HysterSisters Articles for Hysterectomy
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How to Handle Skin Changes after Hysterectomy
From the Menopause and Hormones Articles List
I heard that having a hysterectomy will give me skin problems. Is that true? How can I manage them?
Post-hysterectomy, many women experience significant changes in their skin. Some say their skin gets oily and breaks out like it hasn’t in years. Other women say their skin and hair become dry and unmanageable post-op. The majority of skin changes are primarily due to changes in hormone levels. So the type of hysterectomy you had and whether or not you are using hormone replacement therapy (HRT)
factor into what skin changes, if any, you might experience.
Women who are many months or years post-op advise new sisters to hold off on investing in expensive skin-care products immediately, as the skin changes may continue to vary for many weeks or months after surgery. Hormone levels continue to shift for quite some time as the body heals and adjusts to the absence of menstruation and/or hormone-producing ovaries. The majority say their hormones level off and their skin changes calm down dramatically at around nine to twelve months post-op.
Some women who experience dry skin
and flaky patches indicate that lotions and oils don’t make a bit of difference. Others adopt a regimen of moisturizing with over-the-counter products that they find provides some relief to their dry skin issues, such as using moisturizing soaps, rubbing baby oil on damp skin, and applying night creams. Some advise taking fish oil capsules daily as well. Nutritionists emphasize the need to maintain good hydration and a balanced diet for skin health. Many who have hysterectomies become far more sensitive to chemicals in and on food post-op, and so eating more organic foods may help as well.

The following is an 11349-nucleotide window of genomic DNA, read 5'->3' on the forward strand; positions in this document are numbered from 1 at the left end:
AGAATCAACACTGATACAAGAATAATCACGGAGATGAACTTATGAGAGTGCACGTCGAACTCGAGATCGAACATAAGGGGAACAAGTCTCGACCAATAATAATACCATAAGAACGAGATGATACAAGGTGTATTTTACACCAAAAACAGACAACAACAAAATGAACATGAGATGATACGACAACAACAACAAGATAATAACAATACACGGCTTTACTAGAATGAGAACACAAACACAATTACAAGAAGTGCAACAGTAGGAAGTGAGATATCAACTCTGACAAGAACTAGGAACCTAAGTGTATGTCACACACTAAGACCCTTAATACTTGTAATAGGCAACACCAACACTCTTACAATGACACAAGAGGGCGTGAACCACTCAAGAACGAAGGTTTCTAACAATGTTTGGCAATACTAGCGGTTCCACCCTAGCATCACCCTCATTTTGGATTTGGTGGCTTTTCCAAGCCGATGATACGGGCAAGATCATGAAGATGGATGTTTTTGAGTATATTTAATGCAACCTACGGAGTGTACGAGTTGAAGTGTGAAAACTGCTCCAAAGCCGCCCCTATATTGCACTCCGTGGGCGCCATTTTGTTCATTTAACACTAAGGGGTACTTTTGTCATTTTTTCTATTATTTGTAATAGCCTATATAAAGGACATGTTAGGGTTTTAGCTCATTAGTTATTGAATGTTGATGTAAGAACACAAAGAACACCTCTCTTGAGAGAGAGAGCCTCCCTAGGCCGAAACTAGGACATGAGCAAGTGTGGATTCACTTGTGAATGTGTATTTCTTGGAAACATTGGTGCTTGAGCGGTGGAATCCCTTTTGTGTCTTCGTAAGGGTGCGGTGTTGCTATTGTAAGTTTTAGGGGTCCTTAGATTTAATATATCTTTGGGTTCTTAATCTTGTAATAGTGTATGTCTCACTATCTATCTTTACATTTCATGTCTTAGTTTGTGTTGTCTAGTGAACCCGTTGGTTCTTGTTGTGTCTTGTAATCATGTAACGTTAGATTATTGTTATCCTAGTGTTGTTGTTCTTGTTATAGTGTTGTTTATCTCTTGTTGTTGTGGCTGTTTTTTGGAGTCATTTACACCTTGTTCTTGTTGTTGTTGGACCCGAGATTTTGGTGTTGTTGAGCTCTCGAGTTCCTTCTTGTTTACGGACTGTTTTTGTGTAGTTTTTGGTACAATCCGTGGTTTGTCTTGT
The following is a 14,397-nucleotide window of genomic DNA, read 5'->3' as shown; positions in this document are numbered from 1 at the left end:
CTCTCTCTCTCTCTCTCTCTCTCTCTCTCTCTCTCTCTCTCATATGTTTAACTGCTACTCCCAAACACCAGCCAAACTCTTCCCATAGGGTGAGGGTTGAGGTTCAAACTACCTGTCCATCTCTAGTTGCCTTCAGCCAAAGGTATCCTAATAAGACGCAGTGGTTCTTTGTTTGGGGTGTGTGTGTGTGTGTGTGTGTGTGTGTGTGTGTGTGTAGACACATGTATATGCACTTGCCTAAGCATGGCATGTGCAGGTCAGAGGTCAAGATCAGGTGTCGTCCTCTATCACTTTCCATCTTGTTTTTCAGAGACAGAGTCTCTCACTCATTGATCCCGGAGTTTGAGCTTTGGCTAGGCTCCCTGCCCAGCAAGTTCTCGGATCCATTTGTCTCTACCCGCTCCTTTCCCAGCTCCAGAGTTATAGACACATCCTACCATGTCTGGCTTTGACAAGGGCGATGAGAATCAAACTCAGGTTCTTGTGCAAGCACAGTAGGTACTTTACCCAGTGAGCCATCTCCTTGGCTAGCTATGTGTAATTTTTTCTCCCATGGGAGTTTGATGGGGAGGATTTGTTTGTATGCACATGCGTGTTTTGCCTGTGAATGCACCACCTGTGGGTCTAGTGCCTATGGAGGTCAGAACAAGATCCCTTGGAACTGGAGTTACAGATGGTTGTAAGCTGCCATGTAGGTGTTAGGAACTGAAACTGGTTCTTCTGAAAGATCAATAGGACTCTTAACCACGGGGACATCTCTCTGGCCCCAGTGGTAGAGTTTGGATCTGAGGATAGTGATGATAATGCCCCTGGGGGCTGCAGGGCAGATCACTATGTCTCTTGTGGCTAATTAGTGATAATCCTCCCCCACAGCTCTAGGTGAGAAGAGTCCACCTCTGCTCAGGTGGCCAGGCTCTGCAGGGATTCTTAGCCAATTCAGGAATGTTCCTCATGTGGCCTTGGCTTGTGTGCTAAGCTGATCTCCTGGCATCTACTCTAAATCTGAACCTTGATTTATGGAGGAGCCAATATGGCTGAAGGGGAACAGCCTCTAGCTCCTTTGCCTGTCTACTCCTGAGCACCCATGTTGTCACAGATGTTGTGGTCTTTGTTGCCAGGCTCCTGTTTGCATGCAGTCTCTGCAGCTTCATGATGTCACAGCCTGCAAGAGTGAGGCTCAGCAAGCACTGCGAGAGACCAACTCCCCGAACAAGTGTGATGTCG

Those who experience oily skin and breakouts, on the other hand, often find it necessary to visit a dermatologist for their skin issues. Skin eruptions can be of the cystic variety, which are difficult to clear up with over-the-counter remedies and can lead to skin infections. Acne that is concentrated around the chin, jawline, and neck is particularly likely to be hormone-related. A doctor
might prescribe cleansers, gels, and antibiotics to combat these bothersome breakouts.
So, here’s the skinny on skin changes after a hysterectomy: You can’t predict them. You might not be able to do much about them. They might continue to change for quite some time. But they will level off someday.
This content was written by staff of HysterSisters.com by non-medical professionals based on discussions, resources and input from other patients for the purpose of patient-to-patient support.
06-14-2013 - 02:47 PM
SHARING IS CARING
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